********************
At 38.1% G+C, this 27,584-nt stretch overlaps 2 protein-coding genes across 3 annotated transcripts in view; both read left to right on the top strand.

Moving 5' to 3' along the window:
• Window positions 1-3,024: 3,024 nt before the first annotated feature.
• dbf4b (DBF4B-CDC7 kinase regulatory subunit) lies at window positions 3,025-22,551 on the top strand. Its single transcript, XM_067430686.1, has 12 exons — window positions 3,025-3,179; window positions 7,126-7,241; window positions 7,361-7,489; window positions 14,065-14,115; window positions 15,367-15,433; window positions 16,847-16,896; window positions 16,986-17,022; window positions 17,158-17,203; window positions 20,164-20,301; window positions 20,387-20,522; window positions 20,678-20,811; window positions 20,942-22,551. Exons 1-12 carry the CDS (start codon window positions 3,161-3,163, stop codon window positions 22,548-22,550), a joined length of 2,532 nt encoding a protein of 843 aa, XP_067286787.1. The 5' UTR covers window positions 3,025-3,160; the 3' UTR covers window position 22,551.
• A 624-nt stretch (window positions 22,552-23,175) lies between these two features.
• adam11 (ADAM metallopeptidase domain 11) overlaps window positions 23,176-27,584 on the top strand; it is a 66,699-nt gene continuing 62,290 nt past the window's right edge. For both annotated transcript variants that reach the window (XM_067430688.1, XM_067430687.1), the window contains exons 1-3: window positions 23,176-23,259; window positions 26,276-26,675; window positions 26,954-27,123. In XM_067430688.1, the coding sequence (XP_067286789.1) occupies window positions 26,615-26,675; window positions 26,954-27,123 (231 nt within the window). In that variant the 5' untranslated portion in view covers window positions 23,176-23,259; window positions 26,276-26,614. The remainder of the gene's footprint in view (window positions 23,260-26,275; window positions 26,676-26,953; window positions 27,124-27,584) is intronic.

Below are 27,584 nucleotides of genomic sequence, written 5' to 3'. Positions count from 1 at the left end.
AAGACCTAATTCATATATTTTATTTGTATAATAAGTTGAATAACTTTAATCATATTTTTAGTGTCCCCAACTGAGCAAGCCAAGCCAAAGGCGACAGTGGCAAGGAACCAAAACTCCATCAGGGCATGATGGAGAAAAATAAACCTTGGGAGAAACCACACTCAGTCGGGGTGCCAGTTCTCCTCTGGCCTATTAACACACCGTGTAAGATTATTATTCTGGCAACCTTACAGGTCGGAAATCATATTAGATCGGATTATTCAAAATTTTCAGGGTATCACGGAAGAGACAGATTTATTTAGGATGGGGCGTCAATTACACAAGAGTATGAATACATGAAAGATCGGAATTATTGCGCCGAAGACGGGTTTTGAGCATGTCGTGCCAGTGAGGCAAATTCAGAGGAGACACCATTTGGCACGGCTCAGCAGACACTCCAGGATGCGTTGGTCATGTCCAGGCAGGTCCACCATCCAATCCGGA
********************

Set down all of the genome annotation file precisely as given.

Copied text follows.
At 38.1% G+C, this 27,584-nt stretch overlaps 2 protein-coding genes across 3 annotated transcripts in view; both read left to right on the top strand.

Moving 5' to 3' along the window:
• Window positions 1-3,024: 3,024 nt before the first annotated feature.
• dbf4b (DBF4B-CDC7 kinase regulatory subunit) lies at window positions 3,025-22,551 on the top strand. Its single transcript, XM_067430686.1, has 12 exons — window positions 3,025-3,179; window positions 7,126-7,241; window positions 7,361-7,489; window positions 14,065-14,115; window positions 15,367-15,433; window positions 16,847-16,896; window positions 16,986-17,022; window positions 17,158-17,203; window positions 20,164-20,301; window positions 20,387-20,522; window positions 20,678-20,811; window positions 20,942-22,551. Exons 1-12 carry the CDS (start codon window positions 3,161-3,163, stop codon window positions 22,548-22,550), a joined length of 2,532 nt encoding a protein of 843 aa, XP_067286787.1. The 5' UTR covers window positions 3,025-3,160; the 3' UTR covers window position 22,551.
• A 624-nt stretch (window positions 22,552-23,175) lies between these two features.
• adam11 (ADAM metallopeptidase domain 11) overlaps window positions 23,176-27,584 on the top strand; it is a 66,699-nt gene continuing 62,290 nt past the window's right edge. For both annotated transcript variants that reach the window (XM_067430688.1, XM_067430687.1), the window contains exons 1-3: window positions 23,176-23,259; window positions 26,276-26,675; window positions 26,954-27,123. In XM_067430688.1, the coding sequence (XP_067286789.1) occupies window positions 26,615-26,675; window positions 26,954-27,123 (231 nt within the window). In that variant the 5' untranslated portion in view covers window positions 23,176-23,259; window positions 26,276-26,614. The remainder of the gene's footprint in view (window positions 23,260-26,275; window positions 26,676-26,953; window positions 27,124-27,584) is intronic.

Below are 27,584 nucleotides of genomic sequence, written 5' to 3'. Positions count from 1 at the left end.
AAGACCTAATTCATATATTTTATTTGTATAATAAGTTGAATAACTTTAATCATATTTTTAGTGTCCCCAACTGAGCAAGCCAAGCCAAAGGCGACAGTGGCAAGGAACCAAAACTCCATCAGGGCATGATGGAGAAAAATAAACCTTGGGAGAAACCACACTCAGTCGGGGTGCCAGTTCTCCTCTGGCCTATTAACACACCGTGTAAGATTATTATTCTGGCAACCTTACAGGTCGGAAATCATATTAGATCGGATTATTCAAAATTTTCAGGGTATCACGGAAGAGACAGATTTATTTAGGATGGGGCGTCAATTACACAAGAGTATGAATACATGAAAGATCGGAATTATTGCGCCGAAGACGGGTTTTGAGCATGTCGTGCCAGTGAGGCAAATTCAGAGGAGACACCATTTGGCACGGCTCAGCAGACACTCCAGGATGCGTTGGTCATGTCCAGGCAGGTCCACCATCCAATCCGGA